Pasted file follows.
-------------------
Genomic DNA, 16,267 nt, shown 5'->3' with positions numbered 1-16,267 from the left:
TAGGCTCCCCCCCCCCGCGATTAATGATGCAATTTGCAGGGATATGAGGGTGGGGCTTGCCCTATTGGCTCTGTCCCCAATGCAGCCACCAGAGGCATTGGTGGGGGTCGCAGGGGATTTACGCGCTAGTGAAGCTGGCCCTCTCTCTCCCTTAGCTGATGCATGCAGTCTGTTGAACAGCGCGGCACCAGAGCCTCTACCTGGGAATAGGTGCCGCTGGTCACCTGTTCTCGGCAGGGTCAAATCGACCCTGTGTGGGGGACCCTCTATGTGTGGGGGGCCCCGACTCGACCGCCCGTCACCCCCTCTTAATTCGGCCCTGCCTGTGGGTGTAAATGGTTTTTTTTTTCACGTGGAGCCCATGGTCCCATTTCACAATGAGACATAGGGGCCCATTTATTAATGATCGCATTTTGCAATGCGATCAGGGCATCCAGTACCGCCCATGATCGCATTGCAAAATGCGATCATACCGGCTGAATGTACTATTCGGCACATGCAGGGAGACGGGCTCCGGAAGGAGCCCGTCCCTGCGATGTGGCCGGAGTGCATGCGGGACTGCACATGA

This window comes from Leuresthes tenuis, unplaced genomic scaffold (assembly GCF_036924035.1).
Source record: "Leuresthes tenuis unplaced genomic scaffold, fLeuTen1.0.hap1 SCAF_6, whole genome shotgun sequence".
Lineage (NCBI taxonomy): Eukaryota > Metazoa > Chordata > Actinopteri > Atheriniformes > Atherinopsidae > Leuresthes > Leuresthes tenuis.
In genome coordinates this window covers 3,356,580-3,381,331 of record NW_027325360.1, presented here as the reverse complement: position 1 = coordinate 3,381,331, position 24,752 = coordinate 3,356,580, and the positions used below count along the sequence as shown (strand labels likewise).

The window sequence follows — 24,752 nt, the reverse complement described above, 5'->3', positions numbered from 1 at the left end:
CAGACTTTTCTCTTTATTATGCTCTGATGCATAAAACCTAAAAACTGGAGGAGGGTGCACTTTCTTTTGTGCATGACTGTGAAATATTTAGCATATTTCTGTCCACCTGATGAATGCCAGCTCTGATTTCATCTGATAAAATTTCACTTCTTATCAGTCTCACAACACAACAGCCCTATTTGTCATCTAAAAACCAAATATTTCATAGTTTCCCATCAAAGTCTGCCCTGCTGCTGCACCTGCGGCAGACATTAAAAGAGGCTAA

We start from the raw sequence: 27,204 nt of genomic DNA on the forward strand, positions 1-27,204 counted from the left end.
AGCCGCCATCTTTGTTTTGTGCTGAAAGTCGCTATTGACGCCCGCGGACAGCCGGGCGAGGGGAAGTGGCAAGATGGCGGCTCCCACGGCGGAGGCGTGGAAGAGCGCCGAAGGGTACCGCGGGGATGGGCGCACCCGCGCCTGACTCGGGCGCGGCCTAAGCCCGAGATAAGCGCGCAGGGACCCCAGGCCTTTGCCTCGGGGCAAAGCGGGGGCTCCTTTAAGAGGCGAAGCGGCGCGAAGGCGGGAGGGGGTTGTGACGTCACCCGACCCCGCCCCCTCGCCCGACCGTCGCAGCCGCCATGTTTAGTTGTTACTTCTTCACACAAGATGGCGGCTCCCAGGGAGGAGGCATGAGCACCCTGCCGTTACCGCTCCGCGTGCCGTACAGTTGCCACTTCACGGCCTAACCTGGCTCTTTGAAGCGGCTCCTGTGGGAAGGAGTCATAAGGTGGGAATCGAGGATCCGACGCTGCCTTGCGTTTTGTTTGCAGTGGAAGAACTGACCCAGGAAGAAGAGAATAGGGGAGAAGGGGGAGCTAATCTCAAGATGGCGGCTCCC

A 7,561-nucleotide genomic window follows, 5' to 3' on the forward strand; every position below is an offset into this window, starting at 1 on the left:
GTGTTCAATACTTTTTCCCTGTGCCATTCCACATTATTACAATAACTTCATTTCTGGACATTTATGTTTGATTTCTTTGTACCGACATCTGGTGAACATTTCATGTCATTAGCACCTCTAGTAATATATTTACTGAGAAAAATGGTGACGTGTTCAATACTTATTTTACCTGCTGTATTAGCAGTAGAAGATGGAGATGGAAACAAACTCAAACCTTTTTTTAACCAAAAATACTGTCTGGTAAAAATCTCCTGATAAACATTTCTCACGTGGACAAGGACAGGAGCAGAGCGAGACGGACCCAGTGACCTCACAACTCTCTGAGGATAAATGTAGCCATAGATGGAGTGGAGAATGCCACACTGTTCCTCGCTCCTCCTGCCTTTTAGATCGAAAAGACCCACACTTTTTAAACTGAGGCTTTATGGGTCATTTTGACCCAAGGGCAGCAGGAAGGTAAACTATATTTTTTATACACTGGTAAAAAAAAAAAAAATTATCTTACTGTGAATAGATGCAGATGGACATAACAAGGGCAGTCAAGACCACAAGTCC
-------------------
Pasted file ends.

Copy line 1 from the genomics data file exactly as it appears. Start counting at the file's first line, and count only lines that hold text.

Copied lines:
Genomic DNA, 16,267 nt, shown 5'->3' with positions numbered 1-16,267 from the left: